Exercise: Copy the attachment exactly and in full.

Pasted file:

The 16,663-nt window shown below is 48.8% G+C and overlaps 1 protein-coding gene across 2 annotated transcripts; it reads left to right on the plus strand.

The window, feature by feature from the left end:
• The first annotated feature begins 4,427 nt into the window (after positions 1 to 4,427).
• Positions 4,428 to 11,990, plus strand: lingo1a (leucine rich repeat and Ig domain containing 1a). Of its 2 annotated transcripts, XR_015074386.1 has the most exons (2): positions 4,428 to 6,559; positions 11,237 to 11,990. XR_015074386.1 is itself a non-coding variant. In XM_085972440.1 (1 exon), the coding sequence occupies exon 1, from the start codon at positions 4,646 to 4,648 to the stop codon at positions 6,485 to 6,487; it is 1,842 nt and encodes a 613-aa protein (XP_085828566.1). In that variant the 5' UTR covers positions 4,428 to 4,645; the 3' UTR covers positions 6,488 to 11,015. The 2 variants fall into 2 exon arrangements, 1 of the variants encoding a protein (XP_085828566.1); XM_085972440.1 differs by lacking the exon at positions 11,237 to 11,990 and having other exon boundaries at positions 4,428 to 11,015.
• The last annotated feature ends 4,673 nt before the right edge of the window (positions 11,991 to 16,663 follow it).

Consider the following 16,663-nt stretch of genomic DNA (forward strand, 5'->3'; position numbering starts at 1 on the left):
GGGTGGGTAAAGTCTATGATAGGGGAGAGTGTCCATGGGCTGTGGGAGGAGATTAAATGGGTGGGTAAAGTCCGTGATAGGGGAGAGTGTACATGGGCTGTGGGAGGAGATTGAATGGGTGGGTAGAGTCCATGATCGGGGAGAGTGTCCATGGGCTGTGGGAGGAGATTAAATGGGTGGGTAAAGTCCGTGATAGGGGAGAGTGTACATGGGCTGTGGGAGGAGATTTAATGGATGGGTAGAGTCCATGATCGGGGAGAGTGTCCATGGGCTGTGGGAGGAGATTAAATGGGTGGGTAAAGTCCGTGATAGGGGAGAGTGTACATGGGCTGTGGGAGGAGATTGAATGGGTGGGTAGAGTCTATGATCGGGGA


The 16,663-nt window shown below is 48.8% G+C and overlaps 1 protein-coding gene across 2 annotated transcripts; it reads left to right on the plus strand.

The window, feature by feature from the left end:
• The first annotated feature begins 4,427 nt into the window (after positions 1 to 4,427).
• Positions 4,428 to 11,990, plus strand: lingo1a (leucine rich repeat and Ig domain containing 1a). Of its 2 annotated transcripts, XR_015074386.1 has the most exons (2): positions 4,428 to 6,559; positions 11,237 to 11,990. XR_015074386.1 is itself a non-coding variant. In XM_085972440.1 (1 exon), the coding sequence occupies exon 1, from the start codon at positions 4,646 to 4,648 to the stop codon at positions 6,485 to 6,487; it is 1,842 nt and encodes a 613-aa protein (XP_085828566.1). In that variant the 5' UTR covers positions 4,428 to 4,645; the 3' UTR covers positions 6,488 to 11,015. The 2 variants fall into 2 exon arrangements, 1 of the variants encoding a protein (XP_085828566.1); XM_085972440.1 differs by lacking the exon at positions 11,237 to 11,990 and having other exon boundaries at positions 4,428 to 11,015.
• The last annotated feature ends 4,673 nt before the right edge of the window (positions 11,991 to 16,663 follow it).

Consider the following 16,663-nt stretch of genomic DNA (forward strand, 5'->3'; position numbering starts at 1 on the left):
GGGTGGGTAAAGTCTATGATAGGGGAGAGTGTCCATGGGCTGTGGGAGGAGATTAAATGGGTGGGTAAAGTCCGTGATAGGGGAGAGTGTACATGGGCTGTGGGAGGAGATTGAATGGGTGGGTAGAGTCCATGATCGGGGAGAGTGTCCATGGGCTGTGGGAGGAGATTAAATGGGTGGGTAAAGTCCGTGATAGGGGAGAGTGTACATGGGCTGTGGGAGGAGATTTAATGGATGGGTAGAGTCCATGATCGGGGAGAGTGTCCATGGGCTGTGGGAGGAGATTAAATGGGTGGGTAAAGTCCGTGATAGGGGAGAGTGTACATGGGCTGTGGGAGGAGATTGAATGGGTGGGTAGAGTCTATGATCGGGGA